There was a time when any press release from a dot-com meant a 15% jump, as the daytraders using high-speed lines bought the stock and then dumped it to slower traders who bought it off the reporting of the event from
. eBay would have been up 20 on that scenario.
Then there was a second period where stocks would jump as the analysts would get behind any announcement and cheer the merger. Why not? The stocks were meant to use their market caps as clubs and they were doing it. eBay would have been up 10 under that scenario.
We are now in the third period. The company does something that doesn't help prospects, and they come down accordingly. Regardless of what the analysts say. The analysts have been revealed as people who can't speak the truth any more about the dot-coms until it is too late (e.g.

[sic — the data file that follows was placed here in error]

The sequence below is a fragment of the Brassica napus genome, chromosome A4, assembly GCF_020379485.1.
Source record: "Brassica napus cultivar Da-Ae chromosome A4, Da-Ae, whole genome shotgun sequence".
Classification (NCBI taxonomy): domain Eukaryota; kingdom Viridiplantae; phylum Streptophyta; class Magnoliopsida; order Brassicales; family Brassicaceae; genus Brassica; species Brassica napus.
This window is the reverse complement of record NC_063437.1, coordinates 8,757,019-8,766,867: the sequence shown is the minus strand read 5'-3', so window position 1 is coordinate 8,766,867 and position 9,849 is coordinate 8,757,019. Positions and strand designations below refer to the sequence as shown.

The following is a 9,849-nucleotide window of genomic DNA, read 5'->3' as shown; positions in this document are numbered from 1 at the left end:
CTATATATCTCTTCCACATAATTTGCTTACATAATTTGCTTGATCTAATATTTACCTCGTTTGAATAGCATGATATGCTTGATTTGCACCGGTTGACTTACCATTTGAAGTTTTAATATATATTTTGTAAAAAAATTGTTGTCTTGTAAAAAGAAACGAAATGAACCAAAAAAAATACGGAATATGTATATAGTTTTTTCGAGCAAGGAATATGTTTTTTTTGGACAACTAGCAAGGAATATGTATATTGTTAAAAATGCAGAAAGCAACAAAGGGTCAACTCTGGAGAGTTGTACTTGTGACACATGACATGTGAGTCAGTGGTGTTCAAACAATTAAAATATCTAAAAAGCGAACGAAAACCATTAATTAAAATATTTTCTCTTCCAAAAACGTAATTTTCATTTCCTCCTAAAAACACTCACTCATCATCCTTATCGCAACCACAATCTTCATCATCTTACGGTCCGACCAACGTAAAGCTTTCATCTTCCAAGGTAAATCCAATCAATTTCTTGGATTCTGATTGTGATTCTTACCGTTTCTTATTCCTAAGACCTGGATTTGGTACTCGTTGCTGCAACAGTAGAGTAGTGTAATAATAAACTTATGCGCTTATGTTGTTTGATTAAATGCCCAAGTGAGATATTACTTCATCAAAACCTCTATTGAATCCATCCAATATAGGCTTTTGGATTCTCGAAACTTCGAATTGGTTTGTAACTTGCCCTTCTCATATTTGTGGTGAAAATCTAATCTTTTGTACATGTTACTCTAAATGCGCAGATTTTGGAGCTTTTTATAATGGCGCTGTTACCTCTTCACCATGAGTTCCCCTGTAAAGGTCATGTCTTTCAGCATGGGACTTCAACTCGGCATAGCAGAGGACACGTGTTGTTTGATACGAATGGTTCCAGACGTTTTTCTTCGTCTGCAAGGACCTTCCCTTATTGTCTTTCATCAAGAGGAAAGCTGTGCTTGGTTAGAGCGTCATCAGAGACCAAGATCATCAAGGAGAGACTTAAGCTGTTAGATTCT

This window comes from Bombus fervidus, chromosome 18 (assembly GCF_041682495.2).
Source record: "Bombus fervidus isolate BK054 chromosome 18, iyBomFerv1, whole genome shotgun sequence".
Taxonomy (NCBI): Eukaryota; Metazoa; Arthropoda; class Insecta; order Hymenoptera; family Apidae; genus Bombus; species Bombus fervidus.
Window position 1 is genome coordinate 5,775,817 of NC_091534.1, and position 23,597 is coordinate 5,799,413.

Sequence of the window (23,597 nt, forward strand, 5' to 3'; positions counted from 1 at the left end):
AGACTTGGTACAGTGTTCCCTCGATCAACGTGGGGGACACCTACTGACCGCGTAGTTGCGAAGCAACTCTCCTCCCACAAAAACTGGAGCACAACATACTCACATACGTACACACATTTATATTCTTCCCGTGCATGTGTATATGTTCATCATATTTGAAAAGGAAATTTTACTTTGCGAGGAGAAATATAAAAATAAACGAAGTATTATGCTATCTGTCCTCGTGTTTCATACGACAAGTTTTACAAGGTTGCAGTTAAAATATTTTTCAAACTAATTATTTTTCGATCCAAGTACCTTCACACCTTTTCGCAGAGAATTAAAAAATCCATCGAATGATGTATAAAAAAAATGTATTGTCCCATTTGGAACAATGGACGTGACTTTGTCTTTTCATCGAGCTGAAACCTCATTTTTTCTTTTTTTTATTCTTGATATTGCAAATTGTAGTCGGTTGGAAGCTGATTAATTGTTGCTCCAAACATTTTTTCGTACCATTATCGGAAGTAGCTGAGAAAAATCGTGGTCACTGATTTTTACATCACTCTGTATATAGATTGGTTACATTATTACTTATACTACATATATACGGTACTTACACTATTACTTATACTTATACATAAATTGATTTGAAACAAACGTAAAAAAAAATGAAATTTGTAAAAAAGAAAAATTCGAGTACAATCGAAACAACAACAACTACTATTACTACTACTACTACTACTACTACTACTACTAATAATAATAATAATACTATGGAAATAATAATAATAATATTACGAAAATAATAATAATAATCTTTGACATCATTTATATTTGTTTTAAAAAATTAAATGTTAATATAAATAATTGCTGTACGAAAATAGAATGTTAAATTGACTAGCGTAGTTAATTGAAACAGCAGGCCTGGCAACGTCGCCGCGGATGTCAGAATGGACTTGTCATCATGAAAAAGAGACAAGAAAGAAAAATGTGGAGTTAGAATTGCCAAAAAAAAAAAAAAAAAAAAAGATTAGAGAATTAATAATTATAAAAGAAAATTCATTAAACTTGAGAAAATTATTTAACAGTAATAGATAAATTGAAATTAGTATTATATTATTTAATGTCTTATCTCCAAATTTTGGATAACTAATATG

). eBay goes down in that scenario. Just like other stocks that aren't dot-coms.
It's about time.
James J. Cramer is manager of a hedge fund and co-founder of TheStreet.com. At time of publication, his fund had no positions in any stocks mentioned. His fund often buys and sells securities that are the subject of his columns, both before and after the columns are published, and the positions that his fund takes may change at any time. Under no circumstances does the information in this column represent a recommendation to buy or sell stocks. Cramer's writings provide insights into the dynamics of money management and are not a solicitation for transactions. While he cannot provide investment advice or recommendations, he invites you to comment on his column at